Porpoises are a unique type of cetacean that are in the family Phocoenidae. Porpoises are generally small animals (no species grows longer than about 8 feet) with robust bodies, blunt snouts and spade-shaped teeth. Having spade-shaped teeth is a characteristic that makes them different from dolphins, who have cone-shaped teeth, and generally are larger and have longer, more tapered snouts. Like dolphins, porpoises are toothed whales (odonotocetes).
Most porpoises are shy, and many species are not well-known. Many references list 6 porpoise species, but the following species list is based on the species list of 7 porpoise species developed by the Society for Marine Mammalogy's taxonomy committee.
The harbor porpoise (Phocoena phocoena) is also called the common porpoise. This is probably one of the most well-known porpoise species. Like other porpoise species, harbor porpoises have a stocky body and blunt snout. They are a small cetacean that grows to about 4-6 feet long and can weigh 110-130 pounds. Female harbor porpoises are larger than males.
Harbor porpoises have a dark gray coloration on their back and a white underside, with mottled flanks. They have a stripe that runs from their mouth to the flippers, and a small, triangular dorsal fin.
These porpoises are fairly widely distributed, and live in cold waters in the North Pacific and North Atlantic Oceans and the Black Sea. Harbor porpoises are generally found in small groups in both inshore and offshore waters.
The vaquita, or Gulf of California harbor porpoise (Phocoena sinus) is the smallest cetacean, and one of the most endangered. These porpoises have a very small range - they live only in inshore waters off the northern end of the Gulf of California, off the Baja Peninsula in Mexico. It is estimated there are only about 250 of these porpoises in existence.
Vaquitas grow to about 4-5 feet in length and 65-120 pounds in weight. They have a dark gray back and lighter gray underside, black ring around their eye, and black lips and chin. As they grow older, they lighten in color. They are a shy species that may stay underwater for a long time, making sightings of this small toothed whale even more difficult.
The Dall's porpoise (Phocoenoides dalli) is the speedster of the porpoise world. It is one of the fastest cetaceans - in fact, it swims so quickly that it creates a "rooster tail" as it swims in speeds up to 30 mph.
Unlike most porpoise species, Dall's porpoises may be found in large groups that have been seen in the thousands. They may also be found with other whale species, including white-sided dolphins, pilot whales and baleen whales.
Dall's porpoises have a striking coloration made up of a dark gray to black body with white patches. They also have white pigmentation on their tail and dorsal fin. These fairly large porpoises can grow to 7-8 feet in length. They are found in warm temperate to subarctic, deep waters of the Pacific Ocean, from the Bering Sea to Baja California Mexico.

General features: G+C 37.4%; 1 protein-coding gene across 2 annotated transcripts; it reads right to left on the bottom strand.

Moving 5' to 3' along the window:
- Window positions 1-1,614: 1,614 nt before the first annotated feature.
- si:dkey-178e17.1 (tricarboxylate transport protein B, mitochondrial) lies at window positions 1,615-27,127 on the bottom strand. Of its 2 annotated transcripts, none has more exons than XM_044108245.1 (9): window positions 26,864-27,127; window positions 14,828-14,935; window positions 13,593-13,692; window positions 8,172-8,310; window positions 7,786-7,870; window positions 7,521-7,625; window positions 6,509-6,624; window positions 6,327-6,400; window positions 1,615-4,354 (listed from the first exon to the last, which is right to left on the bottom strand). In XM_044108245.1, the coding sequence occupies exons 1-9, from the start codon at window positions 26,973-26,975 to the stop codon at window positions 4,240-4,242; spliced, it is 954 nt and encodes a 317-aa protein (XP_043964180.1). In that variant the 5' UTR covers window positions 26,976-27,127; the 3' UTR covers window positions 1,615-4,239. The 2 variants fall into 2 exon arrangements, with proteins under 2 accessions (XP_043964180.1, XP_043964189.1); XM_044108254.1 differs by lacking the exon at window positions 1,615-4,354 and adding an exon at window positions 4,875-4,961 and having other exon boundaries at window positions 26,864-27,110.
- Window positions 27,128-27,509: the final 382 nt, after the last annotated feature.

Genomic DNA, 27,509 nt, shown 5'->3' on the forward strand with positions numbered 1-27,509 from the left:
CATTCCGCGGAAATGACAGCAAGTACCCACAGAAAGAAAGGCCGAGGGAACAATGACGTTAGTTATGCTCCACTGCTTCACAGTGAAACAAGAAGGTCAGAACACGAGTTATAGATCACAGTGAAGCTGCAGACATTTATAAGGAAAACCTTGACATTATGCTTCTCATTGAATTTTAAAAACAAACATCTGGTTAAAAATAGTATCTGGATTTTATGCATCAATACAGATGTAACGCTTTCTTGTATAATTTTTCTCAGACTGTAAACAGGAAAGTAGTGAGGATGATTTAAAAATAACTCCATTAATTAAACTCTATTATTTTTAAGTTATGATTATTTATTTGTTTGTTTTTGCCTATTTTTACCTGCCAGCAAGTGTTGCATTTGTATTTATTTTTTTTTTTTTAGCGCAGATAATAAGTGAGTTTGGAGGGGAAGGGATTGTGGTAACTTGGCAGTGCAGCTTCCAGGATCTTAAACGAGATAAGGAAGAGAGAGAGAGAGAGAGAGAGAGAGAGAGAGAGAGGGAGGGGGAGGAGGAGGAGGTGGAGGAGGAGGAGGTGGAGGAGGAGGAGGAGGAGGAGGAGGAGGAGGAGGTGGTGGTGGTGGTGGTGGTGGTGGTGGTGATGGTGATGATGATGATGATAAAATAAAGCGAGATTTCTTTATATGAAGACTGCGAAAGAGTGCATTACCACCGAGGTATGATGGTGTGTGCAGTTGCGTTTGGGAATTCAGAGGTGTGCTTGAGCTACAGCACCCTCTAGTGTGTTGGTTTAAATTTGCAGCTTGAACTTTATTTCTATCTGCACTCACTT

Burmeister's porpoise (Phocoena spinipinnis) is also known as the black porpoise. Its name came from Hermann Burmeister, who described the species in the 1860's.
The Burmeister's porpoise is another species that is not very well-known, but they are thought to grow to a maximum length of 6.5 feet and weight of 187 pounds. Their back is brownish-gray to dark gray, and they have a light underside, and a dark gray stripe that runs from their chin to the flipper, which is wider on the left side. Their dorsal fin is set far back on their body and has small tubercles (hard bumps) on its leading edge.
Burmeister's porpoises are found off eastern and western South America.
The spectacled porpoise (Phocoena dioptrica) is not well known. Much of what is known about this species is from stranded animals, many which have been found on the southern tip of South America.
The spectacled porpoise has distinctive coloration that deepens with age. Juveniles have light gray backs and light gray undersides, while adults have white undersides and black backs. Their name comes from the dark circle around their eye, which is surrounded by white.
Not much is known about the behavior, growth or reproduction of this species, but they are thought to grow to about 6 feet in length and about 250 pounds in weight.
6. Indo-Pacific Finless Porpoise
The Indo-Pacific finless porpoise (Neophocaena phocaenoides) was originally called the finless porpoise. This species was divided into two species (the Indo-Pacific finless porpoise and narrow-ridged finless porpoise fairly recently when it was discovered that the two species are incapable of breeding. This species appears to be more wide-ranging and live in more tropical waters than the narrow-ridged finless porpoise.
These porpoises live in shallow, coastal waters in the northern Indian, and western Pacific Oceans (click here to see a range map).
Indo-Pacific finless porpoises have a ridge on their back, rather than a dorsal fin. This ridge is covered with small, hard bumps called tubercles. They are dark gray to gray with a lighter underside. They grow to a maximum of about 6.5 feet in length and 220 pounds in weight.
7. Narrow-Ridged Finless Porpoise
The narrow-ridged finless porpoise (Neophocaena asiaeorientalis) is thought to have two subspecies:
- Yangtze finless porpoise (Neophocaena asiaeorientalis asiaeorientalis), which is thought to live only in fresh water, and is found in the Yangtze River, Poyang and Dongting lakes and their tributaries, the Gan Jiang and the Xiang Jiang Rivers.
- East Asian finless porpoise (Neophocaena asiaeorientalis sunameri ) which lives in coastal waters off Taiwan, China, Korea and Japan
This porpoise has a ridge on its back rather than a dorsal fin, and like the ridge of the Indo-Pacific finless porpoise, it is covered with tubercles (small, hard bumps). It is a darker gray than the Indo-Pacific finless porpoise.